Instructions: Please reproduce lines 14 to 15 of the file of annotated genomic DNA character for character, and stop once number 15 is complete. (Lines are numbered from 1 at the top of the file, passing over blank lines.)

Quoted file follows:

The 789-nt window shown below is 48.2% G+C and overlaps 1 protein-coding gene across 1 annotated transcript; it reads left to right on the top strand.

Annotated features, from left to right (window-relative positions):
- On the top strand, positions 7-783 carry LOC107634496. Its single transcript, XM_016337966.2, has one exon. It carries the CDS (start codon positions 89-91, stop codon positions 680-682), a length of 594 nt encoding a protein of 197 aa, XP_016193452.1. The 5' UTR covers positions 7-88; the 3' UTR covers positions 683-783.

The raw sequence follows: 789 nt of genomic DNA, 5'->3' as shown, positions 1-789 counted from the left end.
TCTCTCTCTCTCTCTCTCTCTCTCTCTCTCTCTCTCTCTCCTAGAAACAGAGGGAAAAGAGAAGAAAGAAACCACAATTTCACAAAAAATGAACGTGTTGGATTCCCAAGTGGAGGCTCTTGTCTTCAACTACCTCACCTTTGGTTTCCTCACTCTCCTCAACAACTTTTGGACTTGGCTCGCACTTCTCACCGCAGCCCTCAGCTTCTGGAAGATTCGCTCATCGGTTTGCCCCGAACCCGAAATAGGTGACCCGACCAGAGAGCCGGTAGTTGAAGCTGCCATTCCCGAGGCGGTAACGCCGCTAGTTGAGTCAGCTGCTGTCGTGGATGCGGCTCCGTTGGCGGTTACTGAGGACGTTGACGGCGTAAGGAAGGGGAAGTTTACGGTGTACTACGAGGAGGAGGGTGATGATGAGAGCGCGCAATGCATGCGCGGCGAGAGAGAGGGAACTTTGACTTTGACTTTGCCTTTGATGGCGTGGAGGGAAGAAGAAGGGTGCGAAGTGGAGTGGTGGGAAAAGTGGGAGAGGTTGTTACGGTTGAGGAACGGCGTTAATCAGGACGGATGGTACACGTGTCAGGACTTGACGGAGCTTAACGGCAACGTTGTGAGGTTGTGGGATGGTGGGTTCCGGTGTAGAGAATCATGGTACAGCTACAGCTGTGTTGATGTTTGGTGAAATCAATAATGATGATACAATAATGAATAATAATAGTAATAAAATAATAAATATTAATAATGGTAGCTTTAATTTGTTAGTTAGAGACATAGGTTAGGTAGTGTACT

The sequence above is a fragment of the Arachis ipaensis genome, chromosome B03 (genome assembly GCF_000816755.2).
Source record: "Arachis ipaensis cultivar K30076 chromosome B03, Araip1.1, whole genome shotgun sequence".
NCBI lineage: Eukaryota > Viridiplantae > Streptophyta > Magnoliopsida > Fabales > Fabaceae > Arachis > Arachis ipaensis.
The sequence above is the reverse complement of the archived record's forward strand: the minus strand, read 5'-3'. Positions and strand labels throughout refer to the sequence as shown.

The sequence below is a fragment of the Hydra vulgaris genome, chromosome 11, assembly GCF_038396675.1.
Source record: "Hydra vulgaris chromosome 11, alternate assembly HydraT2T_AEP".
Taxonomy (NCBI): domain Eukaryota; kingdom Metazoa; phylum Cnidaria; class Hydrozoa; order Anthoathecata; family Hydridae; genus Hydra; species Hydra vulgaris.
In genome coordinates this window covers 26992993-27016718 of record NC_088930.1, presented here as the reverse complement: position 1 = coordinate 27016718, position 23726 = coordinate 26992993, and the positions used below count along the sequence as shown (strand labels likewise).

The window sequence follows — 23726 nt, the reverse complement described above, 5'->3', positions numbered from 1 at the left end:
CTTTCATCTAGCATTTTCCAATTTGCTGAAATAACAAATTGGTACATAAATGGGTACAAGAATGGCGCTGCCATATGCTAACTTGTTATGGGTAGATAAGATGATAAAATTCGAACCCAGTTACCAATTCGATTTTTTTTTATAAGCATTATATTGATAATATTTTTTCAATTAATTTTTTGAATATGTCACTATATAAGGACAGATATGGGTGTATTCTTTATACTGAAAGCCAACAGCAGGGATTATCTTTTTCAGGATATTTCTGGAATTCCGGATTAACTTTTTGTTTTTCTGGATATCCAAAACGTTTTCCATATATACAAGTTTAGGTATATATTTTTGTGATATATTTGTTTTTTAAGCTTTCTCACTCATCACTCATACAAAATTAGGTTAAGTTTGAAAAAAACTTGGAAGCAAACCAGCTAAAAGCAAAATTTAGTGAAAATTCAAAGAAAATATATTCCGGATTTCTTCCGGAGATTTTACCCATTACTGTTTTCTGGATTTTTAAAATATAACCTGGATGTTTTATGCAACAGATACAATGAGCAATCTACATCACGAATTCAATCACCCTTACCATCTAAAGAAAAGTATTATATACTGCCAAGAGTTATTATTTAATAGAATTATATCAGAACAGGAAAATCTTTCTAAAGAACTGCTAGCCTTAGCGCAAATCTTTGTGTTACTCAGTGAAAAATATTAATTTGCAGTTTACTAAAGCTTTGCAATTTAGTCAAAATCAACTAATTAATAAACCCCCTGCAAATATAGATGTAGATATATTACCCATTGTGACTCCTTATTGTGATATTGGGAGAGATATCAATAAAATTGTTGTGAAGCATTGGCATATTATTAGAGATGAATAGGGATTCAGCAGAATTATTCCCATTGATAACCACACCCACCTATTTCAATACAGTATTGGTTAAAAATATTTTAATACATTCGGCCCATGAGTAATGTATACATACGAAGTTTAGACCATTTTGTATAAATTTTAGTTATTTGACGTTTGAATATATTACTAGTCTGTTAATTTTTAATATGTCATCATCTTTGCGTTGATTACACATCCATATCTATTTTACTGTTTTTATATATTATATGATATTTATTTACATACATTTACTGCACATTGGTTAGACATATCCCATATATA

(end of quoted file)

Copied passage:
The window sequence follows — 23726 nt, the reverse complement described above, 5'->3', positions numbered from 1 at the left end:
CTTTCATCTAGCATTTTCCAATTTGCTGAAATAACAAATTGGTACATAAATGGGTACAAGAATGGCGCTGCCATATGCTAACTTGTTATGGGTAGATAAGATGATAAAATTCGAACCCAGTTACCAATTCGATTTTTTTTTATAAGCATTATATTGATAATATTTTTTCAATTAATTTTTTGAATATGTCACTATATAAGGACAGATATGGGTGTATTCTTTATACTGAAAGCCAACAGCAGGGATTATCTTTTTCAGGATATTTCTGGAATTCCGGATTAACTTTTTGTTTTTCTGGATATCCAAAACGTTTTCCATATATACAAGTTTAGGTATATATTTTTGTGATATATTTGTTTTTTAAGCTTTCTCACTCATCACTCATACAAAATTAGGTTAAGTTTGAAAAAAACTTGGAAGCAAACCAGCTAAAAGCAAAATTTAGTGAAAATTCAAAGAAAATATATTCCGGATTTCTTCCGGAGATTTTACCCATTACTGTTTTCTGGATTTTTAAAATATAACCTGGATGTTTTATGCAACAGATACAATGAGCAATCTACATCACGAATTCAATCACCCTTACCATCTAAAGAAAAGTATTATATACTGCCAAGAGTTATTATTTAATAGAATTATATCAGAACAGGAAAATCTTTCTAAAGAACTGCTAGCCTTAGCGCAAATCTTTGTGTTACTCAGTGAAAAATATTAATTTGCAGTTTACTAAAGCTTTGCAATTTAGTCAAAATCAACTAATTAATAAACCCCCTGCAAATATAGATGTAGATATATTACCCATTGTGACTCCTTATTGTGATATTGGGAGAGATATCAATAAAATTGTTGTGAAGCATTGGCATATTATTAGAGATGAATAGGGATTCAGCAGAATTATTCCCATTGATAACCACACCCACCTATTTCAATACAGTATTGGTTAAAAATATTTTAATACATTCGGCCCATGAGTAATGTATACATACGAAGTTTAGACCATTTTGTATAAATTTTAGTTATTTGACGTTTGAATATATTACTAGTCTGTTAATTTTTAATATGTCATCATCTTTGCGTTGATTACACATCCATATCTATTTTACTGTTTTTATATATTATATGATATTTATTTACATACATTTACTGCACATTGGTTAGACATATCCCATATATA